We weren't supposed to be roommates our freshman year at Safford. We had each been paired with someone else and, though we knew six weeks into the year that neither of our assigned roommates was especially compatible, we were at that point good girls who went along and didn't make waves. But one night, our respective roommates asked if we would switch roommates for the night; they had made some sort of plans together that did not include us. Ann and I talked most of the night, and discovered many similarities in our upbringings (small Massachusetts towns), senses of humor (sardonic), and reactions to Holyoke (a distinct feeling that we were not going to coast through as we had in high school). The next day we asked if we could switch roommates permanently. Everyone was amenable, and thus began a friendship that extended over fifty years.
Ann had experienced several early losses in her life. Her younger brother Joey died of childhood leukemia while still in grade school; her mother died of lupus when Ann was sixteen. Her mother's death began an upheaval that in a sense never ended for Ann. Her father remarried about a year later and began a large family with his new wife. Ann and her sister Joan were certainly not neglected, but she always felt she never really had a place in her father's reconfigured family. This led, I think, to a lifelong restlessness and distrust of the status quo. Ann was always ready to travel, to try a new career, to seek out something new. Besides her friendships, which were many, and her close relationship with her sister, she had few constants in her life. But her intelligence and resourcefulness enabled her to land endlessly on her feet no matter where she was or what she was doing. She was, in turn, an educator at an art museum (making use of her art history degree); a kindergarten teacher; a very successful salesperson for a designer furniture company; a restaurateur; director of the education department at a photography museum; a researcher for the National Inquirer, an operator of several B& Bs. She moved from Buffalo to Florida in the early 90s ("I couldn't take one more Buffalo winter," she told me). Ann loved Florida and would say "What are you doing there?" whenever I called complaining about the winter weather in upstate New York.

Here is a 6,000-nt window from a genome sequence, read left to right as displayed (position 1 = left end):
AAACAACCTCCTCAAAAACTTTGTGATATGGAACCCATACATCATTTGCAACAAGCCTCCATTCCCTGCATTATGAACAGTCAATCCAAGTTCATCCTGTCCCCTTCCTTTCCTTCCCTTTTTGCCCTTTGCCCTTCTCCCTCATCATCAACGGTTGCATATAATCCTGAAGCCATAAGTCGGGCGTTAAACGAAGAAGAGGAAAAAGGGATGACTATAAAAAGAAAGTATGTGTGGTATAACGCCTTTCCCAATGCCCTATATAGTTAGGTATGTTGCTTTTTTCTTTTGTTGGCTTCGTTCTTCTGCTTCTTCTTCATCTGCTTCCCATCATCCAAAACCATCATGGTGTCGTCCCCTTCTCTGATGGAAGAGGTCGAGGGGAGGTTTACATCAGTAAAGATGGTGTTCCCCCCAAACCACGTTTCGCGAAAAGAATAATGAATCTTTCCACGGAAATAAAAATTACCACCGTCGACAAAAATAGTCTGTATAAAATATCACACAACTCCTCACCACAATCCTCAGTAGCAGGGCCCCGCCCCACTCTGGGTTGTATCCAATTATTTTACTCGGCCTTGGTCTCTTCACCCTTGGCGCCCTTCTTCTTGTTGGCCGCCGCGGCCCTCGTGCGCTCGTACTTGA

In the last few years, however, there were more losses. Both her marriages had ended years earlier. Her only child, Michael, suffered from depression and addiction issues, and took his life in his early 30s. After Michael's death, Ann began to encounter a series of health problems. A detached retina took the vision in one eye, and as a result, she could no longer drive. When she fell and broke her hip, she discovered she had developed osteoporosis. A mysterious ailment which caused the sodium level in her blood to become dangerously low landed her in the hospital for a week. She had high blood pressure. Occasionally she would say to me, "What do you expect? I'm old." But she remained her feisty self, with strong opinions, wry humor, and thought-provoking insights whenever we talked or when I came to visit. She never stopped being fun to be around.
Last fall, she moved into an apartment she loved in West Palm Beach. It overlooked the Intracoastal Waterway and was within walking distance of downtown West Palm. Since she wasn't driving, it was a wonderful location that gave her access to everything the downtown had to offer. When I spoke with her on the phone, she sounded happier than she had been in years.
In mid-March, a neighbor noticed that newspapers were piling up outside her door. The apartment management called the fire department, who found her lying on the floor. She had suffered either a massive heart attack or stroke. Her passing leaves her friends bereft of her wit, her honesty, her clear-eyed assessment of any situation, and the example of her strength and resilience in overcoming the many challenges life had placed in her way. An uncommon woman, indeed.
Sandra Lee Copeland of Birmingham, Alabama, passed away on February 22, 2015. She attended MHC for a time, but ultimately received her bachelor's from New York University in 1981.
The Birmingham News announced that funeral services were held on March 11, 2015 at Smith & Gaston Southside Chapel with burial in Elmwood Cemetery.
If anyone has memories of Sandra during her time on campus, please contact Eloise Prescott Killeffer firstname.lastname@example.org.
Classmate Sara E. Kusch passed away on July 7, 2014, as the result of a tragic accident. We offer deep condolences to her family.
At Mount Holyoke she majored in English literature.
At the time of her death, she lived in Lavina, Montana, and was an avid gardener. She died at her garden when her car rolled over her. The tragedy is reported in these two news links: